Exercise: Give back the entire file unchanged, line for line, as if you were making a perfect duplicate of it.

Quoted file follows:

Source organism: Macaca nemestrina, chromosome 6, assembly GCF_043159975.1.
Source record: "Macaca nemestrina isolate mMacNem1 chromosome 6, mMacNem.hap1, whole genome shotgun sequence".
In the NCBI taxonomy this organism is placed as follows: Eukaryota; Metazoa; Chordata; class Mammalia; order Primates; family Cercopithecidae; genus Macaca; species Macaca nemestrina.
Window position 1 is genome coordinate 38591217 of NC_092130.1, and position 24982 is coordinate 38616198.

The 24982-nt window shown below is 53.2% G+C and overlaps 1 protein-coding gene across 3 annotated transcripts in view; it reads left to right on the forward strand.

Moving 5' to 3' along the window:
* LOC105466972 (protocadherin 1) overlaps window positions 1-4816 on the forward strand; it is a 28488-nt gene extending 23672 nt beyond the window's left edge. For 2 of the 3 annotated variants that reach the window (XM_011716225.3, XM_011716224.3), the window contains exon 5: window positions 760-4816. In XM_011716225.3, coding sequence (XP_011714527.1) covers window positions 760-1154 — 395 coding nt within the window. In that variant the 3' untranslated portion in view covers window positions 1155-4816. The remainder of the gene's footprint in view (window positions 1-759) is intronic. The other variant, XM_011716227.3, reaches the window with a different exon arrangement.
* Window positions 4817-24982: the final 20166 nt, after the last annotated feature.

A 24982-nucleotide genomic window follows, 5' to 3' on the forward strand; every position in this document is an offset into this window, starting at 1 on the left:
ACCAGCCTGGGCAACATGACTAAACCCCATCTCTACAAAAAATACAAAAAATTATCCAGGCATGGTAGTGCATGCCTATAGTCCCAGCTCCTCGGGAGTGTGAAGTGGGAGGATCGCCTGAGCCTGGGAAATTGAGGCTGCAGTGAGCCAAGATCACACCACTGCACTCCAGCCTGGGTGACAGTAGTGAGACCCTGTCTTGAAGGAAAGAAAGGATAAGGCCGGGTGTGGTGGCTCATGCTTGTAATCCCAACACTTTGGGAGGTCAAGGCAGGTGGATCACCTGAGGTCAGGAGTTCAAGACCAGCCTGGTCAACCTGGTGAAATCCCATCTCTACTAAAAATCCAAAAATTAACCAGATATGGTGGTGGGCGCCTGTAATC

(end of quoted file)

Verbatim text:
Source organism: Macaca nemestrina, chromosome 6, assembly GCF_043159975.1.
Source record: "Macaca nemestrina isolate mMacNem1 chromosome 6, mMacNem.hap1, whole genome shotgun sequence".
In the NCBI taxonomy this organism is placed as follows: Eukaryota; Metazoa; Chordata; class Mammalia; order Primates; family Cercopithecidae; genus Macaca; species Macaca nemestrina.
Window position 1 is genome coordinate 38591217 of NC_092130.1, and position 24982 is coordinate 38616198.

The 24982-nt window shown below is 53.2% G+C and overlaps 1 protein-coding gene across 3 annotated transcripts in view; it reads left to right on the forward strand.

Moving 5' to 3' along the window:
* LOC105466972 (protocadherin 1) overlaps window positions 1-4816 on the forward strand; it is a 28488-nt gene extending 23672 nt beyond the window's left edge. For 2 of the 3 annotated variants that reach the window (XM_011716225.3, XM_011716224.3), the window contains exon 5: window positions 760-4816. In XM_011716225.3, coding sequence (XP_011714527.1) covers window positions 760-1154 — 395 coding nt within the window. In that variant the 3' untranslated portion in view covers window positions 1155-4816. The remainder of the gene's footprint in view (window positions 1-759) is intronic. The other variant, XM_011716227.3, reaches the window with a different exon arrangement.
* Window positions 4817-24982: the final 20166 nt, after the last annotated feature.

A 24982-nucleotide genomic window follows, 5' to 3' on the forward strand; every position in this document is an offset into this window, starting at 1 on the left:
ACCAGCCTGGGCAACATGACTAAACCCCATCTCTACAAAAAATACAAAAAATTATCCAGGCATGGTAGTGCATGCCTATAGTCCCAGCTCCTCGGGAGTGTGAAGTGGGAGGATCGCCTGAGCCTGGGAAATTGAGGCTGCAGTGAGCCAAGATCACACCACTGCACTCCAGCCTGGGTGACAGTAGTGAGACCCTGTCTTGAAGGAAAGAAAGGATAAGGCCGGGTGTGGTGGCTCATGCTTGTAATCCCAACACTTTGGGAGGTCAAGGCAGGTGGATCACCTGAGGTCAGGAGTTCAAGACCAGCCTGGTCAACCTGGTGAAATCCCATCTCTACTAAAAATCCAAAAATTAACCAGATATGGTGGTGGGCGCCTGTAATC